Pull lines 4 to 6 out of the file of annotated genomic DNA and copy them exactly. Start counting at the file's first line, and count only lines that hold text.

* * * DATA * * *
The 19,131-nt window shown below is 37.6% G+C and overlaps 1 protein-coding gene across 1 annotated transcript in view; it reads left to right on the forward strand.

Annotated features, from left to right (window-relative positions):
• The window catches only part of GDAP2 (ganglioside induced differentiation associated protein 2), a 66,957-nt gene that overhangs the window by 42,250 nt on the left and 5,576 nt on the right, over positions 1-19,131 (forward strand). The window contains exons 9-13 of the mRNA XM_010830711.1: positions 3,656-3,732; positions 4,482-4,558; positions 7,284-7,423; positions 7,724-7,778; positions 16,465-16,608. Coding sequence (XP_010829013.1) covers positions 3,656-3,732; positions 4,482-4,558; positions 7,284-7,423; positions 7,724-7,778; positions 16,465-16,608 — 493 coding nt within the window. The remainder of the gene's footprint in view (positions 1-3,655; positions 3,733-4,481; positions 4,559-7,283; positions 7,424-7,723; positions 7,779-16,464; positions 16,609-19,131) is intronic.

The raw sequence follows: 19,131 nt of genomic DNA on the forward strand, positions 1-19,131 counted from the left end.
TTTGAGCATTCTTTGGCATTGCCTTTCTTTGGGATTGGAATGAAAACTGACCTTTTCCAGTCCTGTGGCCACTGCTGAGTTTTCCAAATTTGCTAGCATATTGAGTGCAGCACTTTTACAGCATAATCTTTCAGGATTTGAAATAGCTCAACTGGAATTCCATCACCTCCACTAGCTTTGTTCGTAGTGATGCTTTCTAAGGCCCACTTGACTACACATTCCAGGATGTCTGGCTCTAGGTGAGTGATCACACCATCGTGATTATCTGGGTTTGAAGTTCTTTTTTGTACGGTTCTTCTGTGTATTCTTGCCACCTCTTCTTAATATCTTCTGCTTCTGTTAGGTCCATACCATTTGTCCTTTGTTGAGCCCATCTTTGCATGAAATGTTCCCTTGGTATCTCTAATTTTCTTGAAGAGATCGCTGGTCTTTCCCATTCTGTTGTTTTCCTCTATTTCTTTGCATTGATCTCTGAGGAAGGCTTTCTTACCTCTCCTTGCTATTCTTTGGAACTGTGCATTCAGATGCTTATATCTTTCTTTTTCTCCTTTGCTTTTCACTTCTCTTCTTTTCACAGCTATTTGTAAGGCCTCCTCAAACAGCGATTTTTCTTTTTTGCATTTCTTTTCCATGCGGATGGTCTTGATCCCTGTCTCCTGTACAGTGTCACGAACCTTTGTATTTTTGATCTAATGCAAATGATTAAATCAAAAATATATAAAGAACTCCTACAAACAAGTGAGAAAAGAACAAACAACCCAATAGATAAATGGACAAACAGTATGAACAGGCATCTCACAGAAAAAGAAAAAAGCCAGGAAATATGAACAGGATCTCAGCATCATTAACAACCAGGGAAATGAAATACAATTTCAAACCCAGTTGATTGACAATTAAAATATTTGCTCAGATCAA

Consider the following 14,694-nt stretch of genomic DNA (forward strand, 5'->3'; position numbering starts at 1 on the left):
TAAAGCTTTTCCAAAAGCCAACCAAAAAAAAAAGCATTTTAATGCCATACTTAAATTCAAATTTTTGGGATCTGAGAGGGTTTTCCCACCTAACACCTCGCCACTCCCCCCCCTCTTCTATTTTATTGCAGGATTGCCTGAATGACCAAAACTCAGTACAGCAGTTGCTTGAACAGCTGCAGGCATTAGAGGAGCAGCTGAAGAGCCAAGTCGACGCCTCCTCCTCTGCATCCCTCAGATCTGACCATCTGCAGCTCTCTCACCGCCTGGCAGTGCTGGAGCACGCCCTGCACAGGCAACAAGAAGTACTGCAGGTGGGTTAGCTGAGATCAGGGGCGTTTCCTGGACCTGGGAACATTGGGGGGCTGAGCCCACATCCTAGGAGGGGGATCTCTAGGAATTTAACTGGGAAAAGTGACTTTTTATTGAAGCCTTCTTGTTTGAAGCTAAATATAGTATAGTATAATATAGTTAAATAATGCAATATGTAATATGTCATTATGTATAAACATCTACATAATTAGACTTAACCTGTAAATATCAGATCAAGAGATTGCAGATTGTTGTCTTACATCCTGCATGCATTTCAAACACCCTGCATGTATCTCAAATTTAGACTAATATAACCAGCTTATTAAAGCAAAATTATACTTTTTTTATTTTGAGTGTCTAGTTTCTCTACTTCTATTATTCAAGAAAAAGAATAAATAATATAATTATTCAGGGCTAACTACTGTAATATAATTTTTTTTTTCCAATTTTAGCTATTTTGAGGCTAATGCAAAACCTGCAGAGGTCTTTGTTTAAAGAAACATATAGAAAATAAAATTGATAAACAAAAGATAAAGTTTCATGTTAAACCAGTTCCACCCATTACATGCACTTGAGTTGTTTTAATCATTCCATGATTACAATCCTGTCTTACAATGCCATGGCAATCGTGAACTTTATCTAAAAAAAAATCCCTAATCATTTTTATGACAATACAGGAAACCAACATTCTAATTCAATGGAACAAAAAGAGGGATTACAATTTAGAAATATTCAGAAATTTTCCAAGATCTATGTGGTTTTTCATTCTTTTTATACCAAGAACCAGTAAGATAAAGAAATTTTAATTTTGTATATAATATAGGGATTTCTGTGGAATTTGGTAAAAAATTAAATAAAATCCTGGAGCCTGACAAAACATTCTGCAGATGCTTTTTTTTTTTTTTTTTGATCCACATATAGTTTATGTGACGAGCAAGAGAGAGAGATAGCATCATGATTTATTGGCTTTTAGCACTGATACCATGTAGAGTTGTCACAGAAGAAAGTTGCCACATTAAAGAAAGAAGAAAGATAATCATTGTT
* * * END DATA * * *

The raw sequence follows: 19,131 nt of genomic DNA on the forward strand, positions 1-19,131 counted from the left end.
TTTGAGCATTCTTTGGCATTGCCTTTCTTTGGGATTGGAATGAAAACTGACCTTTTCCAGTCCTGTGGCCACTGCTGAGTTTTCCAAATTTGCTAGCATATTGAGTGCAGCACTTTTACAGCATAATCTTTCAGGATTTGAAATAGCTCAACTGGAATTCCATCACCTCCACTAGCTTTGTTCGTAGTGATGCTTTCTAAGGCCCACTTGACTACACATTCCAGGATGTCTGGCTCTAGGTGAGTGATCACACCATCGTGATTATCTGGGTTTGAAGTTCTTTTTTGTACGGTTCTTCTGTGTATTCTTGCCACCTCTTCTTAATATCTTCTGCTTCTGTTAGGTCCATACCATTTGTCCTTTGTTGAGCCCATCTTTGCATGAAATGTTCCCTTGGTATCTCTAATTTTCTTGAAGAGATCGCTGGTCTTTCCCATTCTGTTGTTTTCCTCTATTTCTTTGCATTGATCTCTGAGGAAGGCTTTCTTACCTCTCCTTGCTATTCTTTGGAACTGTGCATTCAGATGCTTATATCTTTCTTTTTCTCCTTTGCTTTTCACTTCTCTTCTTTTCACAGCTATTTGTAAGGCCTCCTCAAACAGCGATTTTTCTTTTTTGCATTTCTTTTCCATGCGGATGGTCTTGATCCCTGTCTCCTGTACAGTGTCACGAACCTTTGTATTTTTGATCTAATGCAAATGATTAAATCAAAAATATATAAAGAACTCCTACAAACAAGTGAGAAAAGAACAAACAACCCAATAGATAAATGGACAAACAGTATGAACAGGCATCTCACAGAAAAAGAAAAAAGCCAGGAAATATGAACAGGATCTCAGCATCATTAACAACCAGGGAAATGAAATACAATTTCAAACCCAGTTGATTGACAATTAAAATATTTGCTCAGATCAA

Consider the following 14,694-nt stretch of genomic DNA (forward strand, 5'->3'; position numbering starts at 1 on the left):